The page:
The battle of the ‘green press releases’ continued today as both Honda and Toyota teased their upcoming fuel cell electric vehicles that will appear in the U.S. at the Los Angeles Auto Show this month.
As AutoInformed reported last September, Toyota claims it will have fuel cell EVs on sale in the U.S. by 2015. (Toyota to Retail Hydrogen Fuel Cell Hybrids in U.S. by 2015) After debuting the Toyota FCV in Tokyo just hours before, Toyota will show an FCV with a claimed driving range of at least 500 km and refueling times as low as three minutes, roughly the same time as for a gasoline vehicle.
Toyota says it has developed a small, light-weight fuel cell stack and two 70 MPa high-pressure hydrogen tanks placed beneath the specially designed body, that can accommodate up to four occupants. Fully fueled, the vehicle can provide enough electricity to meet the daily needs of an average Japanese home (10 kWh) for more than one week.
The Toyota FC Stack has a power output density of 3 kW/L, more than twice that of the current “Toyota FCHV-adv” FC Stack, and an output of at least 100 kW. In addition, the FC system is equipped with Toyota’s high-efficiency boost converter. Increasing the voltage has made it possible to reduce the size of the motor and the number of fuel cells, leading to a smaller system offering enhanced performance at reduced cost.
Honda, perennial number two to Toyota’s global hybrid sales lead, debut’s its next-generation fuel-cell electric vehicle that it too it claim is launching in the U.S and Japan in 2015 and later in Europe. Honda, which has been playing with fuel cells since 2002, released no further technical details, but it is working with General Motors to make “practical” fuel cell vehicles – translation somewhere in, oh, the $50,000 range by 2020, instead of $200,00-$500,000 for limited run prototypes. Initially, what will be very expensive fuel cell vehicles likely will be leased as demos, and major automakers are lobbying government bodies for vast taxpayer-funded subsidies.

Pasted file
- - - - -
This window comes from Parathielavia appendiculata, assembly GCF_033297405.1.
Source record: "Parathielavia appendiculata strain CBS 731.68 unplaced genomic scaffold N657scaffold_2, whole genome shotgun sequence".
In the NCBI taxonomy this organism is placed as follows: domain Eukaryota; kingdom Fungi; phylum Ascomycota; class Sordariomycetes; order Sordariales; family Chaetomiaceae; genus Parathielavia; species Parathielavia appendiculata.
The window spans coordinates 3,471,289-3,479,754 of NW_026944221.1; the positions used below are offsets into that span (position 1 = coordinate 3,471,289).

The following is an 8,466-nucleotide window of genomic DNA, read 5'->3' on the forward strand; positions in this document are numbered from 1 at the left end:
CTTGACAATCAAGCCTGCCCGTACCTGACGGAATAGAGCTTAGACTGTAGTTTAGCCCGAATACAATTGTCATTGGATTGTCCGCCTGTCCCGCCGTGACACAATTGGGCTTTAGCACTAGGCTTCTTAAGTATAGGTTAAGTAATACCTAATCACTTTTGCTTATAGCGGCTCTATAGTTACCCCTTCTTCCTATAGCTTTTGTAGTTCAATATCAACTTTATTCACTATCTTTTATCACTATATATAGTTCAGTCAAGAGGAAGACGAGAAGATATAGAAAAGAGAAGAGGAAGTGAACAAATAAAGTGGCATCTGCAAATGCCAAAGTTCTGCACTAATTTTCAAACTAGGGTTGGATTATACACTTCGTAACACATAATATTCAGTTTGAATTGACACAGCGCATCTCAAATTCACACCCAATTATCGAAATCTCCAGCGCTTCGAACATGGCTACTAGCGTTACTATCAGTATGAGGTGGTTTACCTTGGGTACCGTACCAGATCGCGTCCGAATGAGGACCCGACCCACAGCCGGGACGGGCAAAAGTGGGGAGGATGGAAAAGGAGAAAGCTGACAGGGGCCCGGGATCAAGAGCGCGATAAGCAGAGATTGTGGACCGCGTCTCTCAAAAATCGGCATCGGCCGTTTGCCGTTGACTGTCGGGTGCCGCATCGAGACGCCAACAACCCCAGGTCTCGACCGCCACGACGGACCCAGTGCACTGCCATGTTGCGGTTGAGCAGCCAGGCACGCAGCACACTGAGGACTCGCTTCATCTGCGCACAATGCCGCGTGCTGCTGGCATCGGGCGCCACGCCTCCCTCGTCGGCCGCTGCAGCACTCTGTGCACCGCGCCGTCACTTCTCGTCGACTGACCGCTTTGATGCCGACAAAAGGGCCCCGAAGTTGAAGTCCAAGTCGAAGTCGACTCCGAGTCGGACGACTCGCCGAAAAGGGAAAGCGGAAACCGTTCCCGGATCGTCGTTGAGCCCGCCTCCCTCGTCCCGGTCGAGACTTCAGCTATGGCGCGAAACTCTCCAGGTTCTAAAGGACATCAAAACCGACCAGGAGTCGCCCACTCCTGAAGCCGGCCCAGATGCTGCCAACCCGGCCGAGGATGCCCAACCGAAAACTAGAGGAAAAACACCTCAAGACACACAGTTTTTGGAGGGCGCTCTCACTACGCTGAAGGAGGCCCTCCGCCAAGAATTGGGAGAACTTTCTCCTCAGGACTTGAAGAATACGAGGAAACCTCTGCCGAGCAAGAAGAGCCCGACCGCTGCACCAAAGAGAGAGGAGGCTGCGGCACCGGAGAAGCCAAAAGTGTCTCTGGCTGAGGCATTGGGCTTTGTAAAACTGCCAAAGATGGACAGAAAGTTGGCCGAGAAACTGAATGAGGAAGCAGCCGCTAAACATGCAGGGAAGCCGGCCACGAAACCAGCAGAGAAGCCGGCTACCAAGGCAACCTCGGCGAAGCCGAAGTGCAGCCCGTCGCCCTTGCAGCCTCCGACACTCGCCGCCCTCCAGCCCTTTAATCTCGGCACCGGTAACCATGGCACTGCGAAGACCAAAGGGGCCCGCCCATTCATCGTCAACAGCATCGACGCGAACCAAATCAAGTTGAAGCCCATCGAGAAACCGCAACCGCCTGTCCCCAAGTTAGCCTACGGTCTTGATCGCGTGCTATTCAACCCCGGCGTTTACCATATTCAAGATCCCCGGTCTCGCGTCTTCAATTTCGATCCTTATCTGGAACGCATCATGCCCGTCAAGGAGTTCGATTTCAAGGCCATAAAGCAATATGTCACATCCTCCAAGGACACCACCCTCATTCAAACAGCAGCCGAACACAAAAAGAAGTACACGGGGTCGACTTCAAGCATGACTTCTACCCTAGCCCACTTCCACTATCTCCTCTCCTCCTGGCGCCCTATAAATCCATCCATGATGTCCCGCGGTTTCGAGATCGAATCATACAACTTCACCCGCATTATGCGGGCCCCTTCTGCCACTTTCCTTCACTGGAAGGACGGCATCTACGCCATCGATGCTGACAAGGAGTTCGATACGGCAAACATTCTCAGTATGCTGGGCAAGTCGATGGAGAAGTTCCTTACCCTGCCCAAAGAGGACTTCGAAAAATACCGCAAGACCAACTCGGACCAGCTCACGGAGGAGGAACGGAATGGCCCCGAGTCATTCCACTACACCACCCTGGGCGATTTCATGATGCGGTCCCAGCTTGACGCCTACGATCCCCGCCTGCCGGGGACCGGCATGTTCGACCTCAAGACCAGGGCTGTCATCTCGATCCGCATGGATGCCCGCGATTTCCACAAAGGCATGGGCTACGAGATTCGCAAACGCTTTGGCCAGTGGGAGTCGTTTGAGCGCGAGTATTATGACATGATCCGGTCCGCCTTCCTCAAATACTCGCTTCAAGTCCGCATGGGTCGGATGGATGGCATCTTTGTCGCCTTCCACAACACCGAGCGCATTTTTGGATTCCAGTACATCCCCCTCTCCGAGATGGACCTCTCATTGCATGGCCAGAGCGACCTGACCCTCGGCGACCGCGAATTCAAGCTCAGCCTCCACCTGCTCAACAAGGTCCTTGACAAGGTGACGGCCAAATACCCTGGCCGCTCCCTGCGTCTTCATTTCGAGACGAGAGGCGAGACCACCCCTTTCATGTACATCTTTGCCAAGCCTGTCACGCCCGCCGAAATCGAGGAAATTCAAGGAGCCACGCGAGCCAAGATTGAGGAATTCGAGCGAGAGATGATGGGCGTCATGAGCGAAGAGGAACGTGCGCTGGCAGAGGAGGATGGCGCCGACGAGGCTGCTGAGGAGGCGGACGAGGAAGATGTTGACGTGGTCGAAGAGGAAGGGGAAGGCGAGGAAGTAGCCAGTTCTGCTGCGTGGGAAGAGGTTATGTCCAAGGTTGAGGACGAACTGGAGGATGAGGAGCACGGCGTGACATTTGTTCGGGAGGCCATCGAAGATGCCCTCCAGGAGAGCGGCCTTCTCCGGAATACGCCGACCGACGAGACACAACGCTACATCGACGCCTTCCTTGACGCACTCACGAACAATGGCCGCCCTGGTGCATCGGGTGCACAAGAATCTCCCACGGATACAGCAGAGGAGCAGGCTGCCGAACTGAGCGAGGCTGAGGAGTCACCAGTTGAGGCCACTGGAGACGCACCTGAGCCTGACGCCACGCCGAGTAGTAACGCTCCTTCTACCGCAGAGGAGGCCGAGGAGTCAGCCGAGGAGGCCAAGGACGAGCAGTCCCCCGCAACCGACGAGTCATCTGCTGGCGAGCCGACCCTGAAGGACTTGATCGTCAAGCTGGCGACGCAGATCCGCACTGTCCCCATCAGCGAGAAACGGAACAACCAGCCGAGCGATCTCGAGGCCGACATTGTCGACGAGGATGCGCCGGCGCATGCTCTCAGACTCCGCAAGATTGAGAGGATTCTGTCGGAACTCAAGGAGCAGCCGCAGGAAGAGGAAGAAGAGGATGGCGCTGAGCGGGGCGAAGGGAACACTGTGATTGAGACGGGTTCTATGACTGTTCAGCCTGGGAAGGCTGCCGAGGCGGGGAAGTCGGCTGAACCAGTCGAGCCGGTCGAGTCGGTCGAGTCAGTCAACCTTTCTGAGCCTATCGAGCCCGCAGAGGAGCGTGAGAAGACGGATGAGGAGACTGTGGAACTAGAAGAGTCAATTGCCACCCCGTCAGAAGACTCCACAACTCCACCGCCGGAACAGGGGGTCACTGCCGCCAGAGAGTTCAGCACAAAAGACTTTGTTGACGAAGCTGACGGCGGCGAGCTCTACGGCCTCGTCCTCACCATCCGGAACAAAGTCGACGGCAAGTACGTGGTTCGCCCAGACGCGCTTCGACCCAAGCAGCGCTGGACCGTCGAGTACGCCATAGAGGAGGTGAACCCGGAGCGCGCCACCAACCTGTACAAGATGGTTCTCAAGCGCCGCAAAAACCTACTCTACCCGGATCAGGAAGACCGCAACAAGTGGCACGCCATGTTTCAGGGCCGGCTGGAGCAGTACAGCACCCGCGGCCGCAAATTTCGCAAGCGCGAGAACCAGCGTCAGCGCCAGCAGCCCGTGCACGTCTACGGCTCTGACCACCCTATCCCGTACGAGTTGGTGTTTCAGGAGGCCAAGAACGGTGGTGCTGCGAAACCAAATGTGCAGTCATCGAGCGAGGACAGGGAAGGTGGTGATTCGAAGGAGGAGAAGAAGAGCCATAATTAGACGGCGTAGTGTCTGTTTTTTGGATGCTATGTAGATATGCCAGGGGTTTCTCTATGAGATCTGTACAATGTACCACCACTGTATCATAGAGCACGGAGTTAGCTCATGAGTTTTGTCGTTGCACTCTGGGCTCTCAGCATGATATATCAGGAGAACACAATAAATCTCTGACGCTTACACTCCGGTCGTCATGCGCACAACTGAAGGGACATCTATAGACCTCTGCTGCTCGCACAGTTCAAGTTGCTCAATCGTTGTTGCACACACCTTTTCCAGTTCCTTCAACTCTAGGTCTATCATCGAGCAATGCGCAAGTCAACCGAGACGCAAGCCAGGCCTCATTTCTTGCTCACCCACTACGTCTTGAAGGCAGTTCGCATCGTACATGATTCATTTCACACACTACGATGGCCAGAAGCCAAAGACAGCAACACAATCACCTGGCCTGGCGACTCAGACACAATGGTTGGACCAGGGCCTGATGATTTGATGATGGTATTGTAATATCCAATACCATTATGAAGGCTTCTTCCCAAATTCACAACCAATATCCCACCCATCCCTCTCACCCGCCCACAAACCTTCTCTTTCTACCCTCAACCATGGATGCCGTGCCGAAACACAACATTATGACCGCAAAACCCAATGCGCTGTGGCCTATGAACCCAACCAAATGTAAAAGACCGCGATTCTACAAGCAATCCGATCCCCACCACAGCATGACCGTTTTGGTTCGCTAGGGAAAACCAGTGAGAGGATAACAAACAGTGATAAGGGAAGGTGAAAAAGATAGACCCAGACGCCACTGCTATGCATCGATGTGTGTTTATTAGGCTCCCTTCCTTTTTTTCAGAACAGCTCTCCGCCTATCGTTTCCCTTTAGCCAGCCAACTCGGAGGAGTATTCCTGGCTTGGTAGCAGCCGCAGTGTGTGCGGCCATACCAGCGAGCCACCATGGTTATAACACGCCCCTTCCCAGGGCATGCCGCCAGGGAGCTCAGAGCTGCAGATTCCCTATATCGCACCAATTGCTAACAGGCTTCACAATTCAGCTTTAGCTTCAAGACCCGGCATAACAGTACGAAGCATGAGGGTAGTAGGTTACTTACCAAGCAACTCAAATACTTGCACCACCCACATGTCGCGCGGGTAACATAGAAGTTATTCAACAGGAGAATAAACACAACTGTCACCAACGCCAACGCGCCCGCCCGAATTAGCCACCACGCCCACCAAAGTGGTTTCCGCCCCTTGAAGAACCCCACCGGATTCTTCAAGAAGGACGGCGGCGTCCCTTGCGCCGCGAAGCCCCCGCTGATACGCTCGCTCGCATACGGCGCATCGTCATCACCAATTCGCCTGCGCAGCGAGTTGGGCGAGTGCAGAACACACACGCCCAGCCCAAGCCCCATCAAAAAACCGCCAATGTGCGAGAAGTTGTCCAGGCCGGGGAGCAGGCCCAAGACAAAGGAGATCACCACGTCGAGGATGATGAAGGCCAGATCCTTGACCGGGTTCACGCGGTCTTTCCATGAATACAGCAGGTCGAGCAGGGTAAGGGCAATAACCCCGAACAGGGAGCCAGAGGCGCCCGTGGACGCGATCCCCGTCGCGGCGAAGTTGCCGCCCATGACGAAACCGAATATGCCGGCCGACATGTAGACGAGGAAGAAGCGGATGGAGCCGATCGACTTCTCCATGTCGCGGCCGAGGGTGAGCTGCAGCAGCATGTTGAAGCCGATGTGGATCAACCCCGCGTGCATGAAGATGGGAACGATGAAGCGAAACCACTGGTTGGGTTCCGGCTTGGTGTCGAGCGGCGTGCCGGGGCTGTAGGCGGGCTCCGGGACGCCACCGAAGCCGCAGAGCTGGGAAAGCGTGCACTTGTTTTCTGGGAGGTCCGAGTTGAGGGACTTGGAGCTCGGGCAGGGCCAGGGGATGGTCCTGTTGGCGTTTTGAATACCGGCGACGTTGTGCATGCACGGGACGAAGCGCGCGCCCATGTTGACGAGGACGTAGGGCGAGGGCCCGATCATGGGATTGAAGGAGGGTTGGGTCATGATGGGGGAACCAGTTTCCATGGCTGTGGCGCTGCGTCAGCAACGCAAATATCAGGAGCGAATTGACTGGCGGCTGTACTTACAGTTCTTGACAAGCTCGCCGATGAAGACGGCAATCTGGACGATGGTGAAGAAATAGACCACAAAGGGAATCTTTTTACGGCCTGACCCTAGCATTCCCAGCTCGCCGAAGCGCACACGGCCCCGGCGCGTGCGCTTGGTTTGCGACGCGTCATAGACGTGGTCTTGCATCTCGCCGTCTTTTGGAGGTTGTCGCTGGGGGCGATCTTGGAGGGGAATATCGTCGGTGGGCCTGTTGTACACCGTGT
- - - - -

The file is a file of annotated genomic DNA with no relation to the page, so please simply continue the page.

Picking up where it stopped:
This makes conventional $40,000-$100,000 battery electric EVs – currently a small fraction of the new vehicle market – look like bargains compared to what automakers would have to charge to make a profit on a fuel cell vehicle.
Frost & Sullivan’s “CEO’s 360 Degree Analysis of Fuel Cell Electric Vehicle Market in Japan and South Korea” released last December finds that fuel cell vehicles are expected to increase to 58,100 units in 2020 from 600 units in 2011.
The allure of fuel cells remains efficiency, roughly 50-60% compared to an internal combustion engine’s ~25%. Emissions are also attractive – no pollutants at the tailpipe and some studies indicate a drastically reduced overall well-to-wheel emissions when compared with today’s fossil fuel engines. (Caveat: This depends on how the hydrogen is generated, of course.)
Since hydrogen fuel cell electric vehicles share a large proportion of the electric motor and drivetrain technology with other electric and plug-in hybrid vehicles, the real challenges come from energy storage and making the hydrogen fuel. Costs are astronomically high for this space age technology. A fuel cell is an electro-chemical machine like a battery, but unlike a battery it does not need recharging. Refueling can also be a challenge since very high pressures are involved.